Friday 23 August 2019

Nobber: A chaotic belly laugh at medieval misfortune

Fiction: Nobber Oisín Fagan

JM Originals, paperback, 304 pages, €17.99

Mischievous work: Oisín Fagan
Mischievous work: Oisín Fagan
Nobber by Oisín Fagan

Hilary A White

Pestilence, the Black Death and comedy combine to bemusing and occasionally potent effect in this debut novel proper from the rising star of Oisín Fagan.

The 28-year-old, who came to our attention in 2016 with his five-strong collection of short stories, Hostages, sets his maggot-eaten saga in 1348, 24 years after the witch trials of Niamh Boyce's recent Her Kind. But Fagan's medieval Ireland is a dimension removed from that of Boyce's, and makes the latter seem almost sanitised by comparison.

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The titular - and titter-causing - village in Fagan's native Co Meath is the scene for a tale that is striking for its continually undulating tones. A foul-smelling splash of morbidity and body horror here. A chaotic belly laugh at someone's misfortune there. An all-too-rare and vulnerable shard of heartfelt connection when the blood has dried.

What remains constant throughout is a knock-kneed quality as plague and famine whittles away at the inhabitants of Nobber and the surrounding countryside. Wild nature is abundant while man's health is subsiding towards his end of days, a knowing flip by the author on today's world.

Those who live in the village have been placed under a form of communal house arrest by a recent interloper who claims to act under learned wisdom and divine guidance. Everything is being viewed through a blur as ill health and insanity eat away at those townsfolk that have yet to die.

Riding towards the village are a small rabble comprised of an Anglo-Norman noble going by the name of Osprey de Flunkl and three of his long-suffering serfs. De Flunkl has been using the plague to profiteer by scamming ravaged communities into signing over deeds to property, a sort of self-contained and predatory medieval vulture fund as our author sees it.

There are dark signposts along the way that cause unease among the quartet, and as they draw nearer to Nobber and pass a wood-chopping hermit woman and dozens of half-dead crows nailed to a post, a sense of rising foreboding brews, even if not all the characters are willing to admit it. The town itself will be the setting for a showdown of some sort, a last-chance saloon that adds to this novel's Western-ish disposition.

In the town itself, dead families are piled in corners, horses are opened and drawn in the main street and the townsfolk remain boarded into their homes as part of the curfew, hoping any supplies of cider will numb them to the impending collapse of life. We go from room to room, hovel to hovel, where domestic scenes play out and sickly incarcerated characters act as ciphers for wider ills of abuse, barbarity and regret.

The infected laugh out of rotting, jaundiced faces, a nightmarish juxtaposition that places you in a world low on real compassion. Those characters that do harbour ideals of heroism or moral high ground don't win out.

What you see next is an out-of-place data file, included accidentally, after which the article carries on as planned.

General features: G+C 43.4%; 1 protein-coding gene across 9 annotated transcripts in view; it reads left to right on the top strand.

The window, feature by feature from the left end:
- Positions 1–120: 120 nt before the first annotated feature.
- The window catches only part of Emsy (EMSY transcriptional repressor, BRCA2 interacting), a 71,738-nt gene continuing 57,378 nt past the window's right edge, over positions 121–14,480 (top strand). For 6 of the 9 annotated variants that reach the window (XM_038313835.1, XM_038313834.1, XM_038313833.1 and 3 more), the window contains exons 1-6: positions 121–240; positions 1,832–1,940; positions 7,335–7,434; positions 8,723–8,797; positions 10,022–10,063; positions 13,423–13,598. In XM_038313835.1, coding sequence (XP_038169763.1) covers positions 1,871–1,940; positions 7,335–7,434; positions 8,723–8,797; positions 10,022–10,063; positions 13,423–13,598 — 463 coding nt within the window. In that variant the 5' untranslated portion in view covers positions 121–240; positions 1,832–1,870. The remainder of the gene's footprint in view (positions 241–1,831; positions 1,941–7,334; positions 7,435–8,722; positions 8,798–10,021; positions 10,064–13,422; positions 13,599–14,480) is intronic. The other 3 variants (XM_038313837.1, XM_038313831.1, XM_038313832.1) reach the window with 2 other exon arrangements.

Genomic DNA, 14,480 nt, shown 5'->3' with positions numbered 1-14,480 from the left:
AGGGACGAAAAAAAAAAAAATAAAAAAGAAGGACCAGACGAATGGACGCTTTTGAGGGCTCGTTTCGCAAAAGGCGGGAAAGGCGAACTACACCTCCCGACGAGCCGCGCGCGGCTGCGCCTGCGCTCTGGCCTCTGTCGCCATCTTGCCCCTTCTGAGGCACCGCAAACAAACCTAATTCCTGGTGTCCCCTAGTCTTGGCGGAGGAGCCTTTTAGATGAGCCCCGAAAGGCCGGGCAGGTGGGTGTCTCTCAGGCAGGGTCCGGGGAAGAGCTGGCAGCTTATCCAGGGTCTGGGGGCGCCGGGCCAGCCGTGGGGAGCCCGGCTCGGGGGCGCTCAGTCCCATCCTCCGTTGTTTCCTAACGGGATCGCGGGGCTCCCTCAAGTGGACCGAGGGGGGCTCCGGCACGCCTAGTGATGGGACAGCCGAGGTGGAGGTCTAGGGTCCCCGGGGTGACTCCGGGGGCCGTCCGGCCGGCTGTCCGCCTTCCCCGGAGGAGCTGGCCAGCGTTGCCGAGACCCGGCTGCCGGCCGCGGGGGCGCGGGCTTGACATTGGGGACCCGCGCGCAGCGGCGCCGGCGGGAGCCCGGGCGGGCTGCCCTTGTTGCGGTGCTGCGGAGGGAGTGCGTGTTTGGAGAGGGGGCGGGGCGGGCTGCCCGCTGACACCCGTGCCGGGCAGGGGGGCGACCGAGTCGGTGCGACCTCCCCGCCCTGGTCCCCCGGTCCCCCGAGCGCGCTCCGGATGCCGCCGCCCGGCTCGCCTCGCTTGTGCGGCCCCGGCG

Among the townsfolk is a beautiful Gael who has been traded into indentured servitude. Her kinsmen are a continuous presence throughout the story, depicted as a wild and dangerous people who, if you are unlucky enough to encounter, will unleash bags of rats and murderous intent at you.

The Gaels don't seem to be governed by the same laws of society or indeed nature, and, looming as large as they do in the background, represent a strain of mankind that threatens to usurp this incumbent order. They may have just found their opportunity to do so among all this sickness.

Nobber is a lively and mischievous work that does a wonderful job of painting pictures for us of abject horror and suffering right before turning them over on to their backs to reveal soft comedic underbellies. It trades heavily on this cartoonish element throughout while putting humans and animals through the wringer, with Fagan wielding the plague to symbolise control, prejudice and choleric inhumanity to your neighbour and countryman.

Gender politics is another particularly obvious signpost to times present. Women lament their horrid sons and curse their own beauty for the violence it has brought upon their lives, while men laugh aloud in amazement at the idea of matriarchal power.

As things come to a head between the community and the interlopers, there remains a vague feeling of the pay-off in Nobber not being proportionate to the gruelling passages of death and mutilation we have endured thus far. It is almost as if nothing ultimately matters a huge amount in this historic dystopia where the moral journeys of its characters are concerned because things are in free-fall.

While this is all very entertaining under the watch of a writer as gifted as Fagan, it does somehow dull the sharpness of the novel's blade as we come to its final pages.

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